“Every year we’ve had a larger and more diverse program than the year before, and we hope that will always be that case,” Malyan adds. Case in point: as part of the latest Book Festival, Empty Shop hosted “a literary-themed silent disco with a bookshop in the corner” with Forum Books.

Malyan’s favourite event, however, was a collaboration with City of Sanctuary aimed at refugees in the North East: a concert from the National Orchestra of Syria who were fresh from a tour with Damon Albarn. They played to “a packed audience full of people who wouldn’t have been able to experience that kind of orchestra in their own country, but were experiencing it in Durham city, thousands of miles from where they grew up.”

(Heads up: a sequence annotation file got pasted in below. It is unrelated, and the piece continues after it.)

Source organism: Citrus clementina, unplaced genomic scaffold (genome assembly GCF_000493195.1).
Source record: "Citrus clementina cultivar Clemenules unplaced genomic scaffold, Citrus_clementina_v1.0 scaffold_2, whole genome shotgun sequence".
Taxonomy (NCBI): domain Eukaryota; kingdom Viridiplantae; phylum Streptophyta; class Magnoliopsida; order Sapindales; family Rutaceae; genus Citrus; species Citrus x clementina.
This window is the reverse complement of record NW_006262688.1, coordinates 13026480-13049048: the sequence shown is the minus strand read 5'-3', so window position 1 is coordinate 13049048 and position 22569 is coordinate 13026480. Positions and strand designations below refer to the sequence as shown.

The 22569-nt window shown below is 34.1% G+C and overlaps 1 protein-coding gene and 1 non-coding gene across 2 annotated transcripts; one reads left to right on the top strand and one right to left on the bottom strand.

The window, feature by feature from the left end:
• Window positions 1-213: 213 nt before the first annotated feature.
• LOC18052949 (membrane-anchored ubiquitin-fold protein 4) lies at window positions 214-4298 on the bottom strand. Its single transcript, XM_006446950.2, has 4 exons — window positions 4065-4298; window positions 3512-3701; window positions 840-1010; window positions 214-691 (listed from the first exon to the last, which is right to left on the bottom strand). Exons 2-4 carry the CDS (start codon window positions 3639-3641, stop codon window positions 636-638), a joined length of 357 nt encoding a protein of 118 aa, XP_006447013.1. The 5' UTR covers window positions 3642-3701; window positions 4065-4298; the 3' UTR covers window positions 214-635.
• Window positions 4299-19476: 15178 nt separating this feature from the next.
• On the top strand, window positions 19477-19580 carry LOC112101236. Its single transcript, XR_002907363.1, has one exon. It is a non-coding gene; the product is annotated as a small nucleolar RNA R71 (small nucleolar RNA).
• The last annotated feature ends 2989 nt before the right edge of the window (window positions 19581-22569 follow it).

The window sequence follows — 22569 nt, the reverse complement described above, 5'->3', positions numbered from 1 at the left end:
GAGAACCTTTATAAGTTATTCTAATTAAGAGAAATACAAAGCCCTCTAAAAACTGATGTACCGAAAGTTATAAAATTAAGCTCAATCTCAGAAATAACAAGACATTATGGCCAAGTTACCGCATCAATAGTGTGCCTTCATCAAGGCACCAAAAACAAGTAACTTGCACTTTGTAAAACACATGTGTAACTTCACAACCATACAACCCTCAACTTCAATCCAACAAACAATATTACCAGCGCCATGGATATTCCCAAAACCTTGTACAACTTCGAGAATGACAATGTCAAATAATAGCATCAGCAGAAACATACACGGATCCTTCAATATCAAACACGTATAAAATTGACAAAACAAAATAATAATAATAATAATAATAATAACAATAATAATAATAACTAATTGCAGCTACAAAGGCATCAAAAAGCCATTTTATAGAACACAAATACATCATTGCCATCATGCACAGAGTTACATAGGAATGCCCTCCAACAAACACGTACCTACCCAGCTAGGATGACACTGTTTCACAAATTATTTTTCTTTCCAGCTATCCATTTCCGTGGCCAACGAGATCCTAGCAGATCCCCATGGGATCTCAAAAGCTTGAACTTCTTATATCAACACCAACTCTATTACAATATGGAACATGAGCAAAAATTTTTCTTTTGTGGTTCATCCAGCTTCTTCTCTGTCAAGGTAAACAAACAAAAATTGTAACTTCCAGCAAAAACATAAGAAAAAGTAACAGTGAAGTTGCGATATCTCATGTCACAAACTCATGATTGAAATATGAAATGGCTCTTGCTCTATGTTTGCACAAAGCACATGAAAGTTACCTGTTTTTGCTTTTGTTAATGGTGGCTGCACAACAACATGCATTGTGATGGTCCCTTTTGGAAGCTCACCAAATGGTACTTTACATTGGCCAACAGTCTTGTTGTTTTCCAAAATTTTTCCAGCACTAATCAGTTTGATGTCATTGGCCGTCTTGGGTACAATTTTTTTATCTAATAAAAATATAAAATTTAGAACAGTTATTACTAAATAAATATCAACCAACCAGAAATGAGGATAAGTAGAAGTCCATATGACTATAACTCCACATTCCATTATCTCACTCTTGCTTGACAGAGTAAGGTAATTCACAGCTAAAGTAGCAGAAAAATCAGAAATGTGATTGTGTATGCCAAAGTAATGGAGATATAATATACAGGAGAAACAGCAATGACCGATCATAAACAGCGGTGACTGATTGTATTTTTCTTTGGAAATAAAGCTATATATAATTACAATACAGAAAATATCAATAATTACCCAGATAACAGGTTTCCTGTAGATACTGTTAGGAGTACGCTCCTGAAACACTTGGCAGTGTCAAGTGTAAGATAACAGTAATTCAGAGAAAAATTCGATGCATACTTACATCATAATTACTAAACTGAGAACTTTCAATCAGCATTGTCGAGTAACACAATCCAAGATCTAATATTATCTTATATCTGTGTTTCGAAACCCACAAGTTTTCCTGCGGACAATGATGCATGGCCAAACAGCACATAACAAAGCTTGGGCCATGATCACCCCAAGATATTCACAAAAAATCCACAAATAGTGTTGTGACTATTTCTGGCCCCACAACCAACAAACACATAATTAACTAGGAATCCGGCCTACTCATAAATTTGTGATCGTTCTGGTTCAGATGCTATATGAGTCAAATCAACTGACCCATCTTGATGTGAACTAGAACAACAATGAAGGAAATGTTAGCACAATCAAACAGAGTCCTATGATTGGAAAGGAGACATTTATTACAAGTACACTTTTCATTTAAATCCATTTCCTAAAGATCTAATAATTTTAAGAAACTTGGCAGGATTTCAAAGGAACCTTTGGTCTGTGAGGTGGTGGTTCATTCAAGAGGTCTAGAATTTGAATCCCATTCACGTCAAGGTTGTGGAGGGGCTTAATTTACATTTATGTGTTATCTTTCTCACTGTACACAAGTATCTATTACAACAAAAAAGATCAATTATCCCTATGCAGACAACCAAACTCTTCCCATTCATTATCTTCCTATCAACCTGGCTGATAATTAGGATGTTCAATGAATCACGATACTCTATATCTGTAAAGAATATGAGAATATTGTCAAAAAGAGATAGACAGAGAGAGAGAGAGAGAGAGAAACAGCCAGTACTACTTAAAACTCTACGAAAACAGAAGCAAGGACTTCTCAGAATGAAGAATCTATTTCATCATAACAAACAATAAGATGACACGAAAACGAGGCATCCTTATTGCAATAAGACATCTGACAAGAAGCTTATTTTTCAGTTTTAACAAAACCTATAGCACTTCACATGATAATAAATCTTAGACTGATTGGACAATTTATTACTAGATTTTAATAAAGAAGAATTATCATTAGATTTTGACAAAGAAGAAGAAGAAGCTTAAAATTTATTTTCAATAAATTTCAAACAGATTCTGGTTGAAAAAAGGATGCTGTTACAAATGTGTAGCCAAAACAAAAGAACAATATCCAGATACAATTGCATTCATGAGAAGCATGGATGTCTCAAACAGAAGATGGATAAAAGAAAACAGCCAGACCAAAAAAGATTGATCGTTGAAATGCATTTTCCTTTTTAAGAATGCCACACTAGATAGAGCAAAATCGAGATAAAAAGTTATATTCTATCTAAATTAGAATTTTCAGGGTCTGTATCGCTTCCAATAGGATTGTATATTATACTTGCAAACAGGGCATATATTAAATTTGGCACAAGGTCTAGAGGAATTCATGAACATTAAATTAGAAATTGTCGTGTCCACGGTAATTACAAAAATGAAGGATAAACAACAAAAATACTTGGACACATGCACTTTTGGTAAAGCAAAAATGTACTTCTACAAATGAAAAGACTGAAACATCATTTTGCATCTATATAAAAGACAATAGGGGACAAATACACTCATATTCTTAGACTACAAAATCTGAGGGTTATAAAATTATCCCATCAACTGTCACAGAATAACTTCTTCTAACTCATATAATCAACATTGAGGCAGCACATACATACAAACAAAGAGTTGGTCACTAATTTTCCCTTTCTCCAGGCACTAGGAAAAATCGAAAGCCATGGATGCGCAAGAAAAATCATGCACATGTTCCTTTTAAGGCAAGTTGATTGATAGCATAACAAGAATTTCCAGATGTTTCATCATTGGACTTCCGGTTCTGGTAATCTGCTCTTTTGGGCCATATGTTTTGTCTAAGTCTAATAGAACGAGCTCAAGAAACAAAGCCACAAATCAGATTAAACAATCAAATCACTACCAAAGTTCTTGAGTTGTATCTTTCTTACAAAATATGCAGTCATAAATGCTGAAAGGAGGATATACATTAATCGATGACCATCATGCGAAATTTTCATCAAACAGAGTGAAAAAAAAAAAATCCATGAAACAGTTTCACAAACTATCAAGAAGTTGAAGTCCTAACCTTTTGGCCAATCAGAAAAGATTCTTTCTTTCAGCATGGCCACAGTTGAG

Impressive as all this is, Empty Shop is much more than just an arts venue. Malyan and Viglianisi realised in the early days that the organisation needed to do more than just provide a platform: “artists needed support in other ways such as advice and time to think. They didn’t just need space where they could hang a picture on a wall. If we can provide a space where people can reflect and think about their creativity and talk to us you can develop a relationship that’s about more than the hire of a room.”

The pair’s focus on artistic development and collaboration has certainly fared well for students in the past. Dave Spencer was the first student to utilise the venue for student theatre with Another Soup’s Jungle Book in 2012; he’s gone on to direct and produce theatre on a national level. “People who might not consider themselves as artists might discover that they can be,” says Viglianisi. “People at very early stages of their career see it as a really good testing ground.”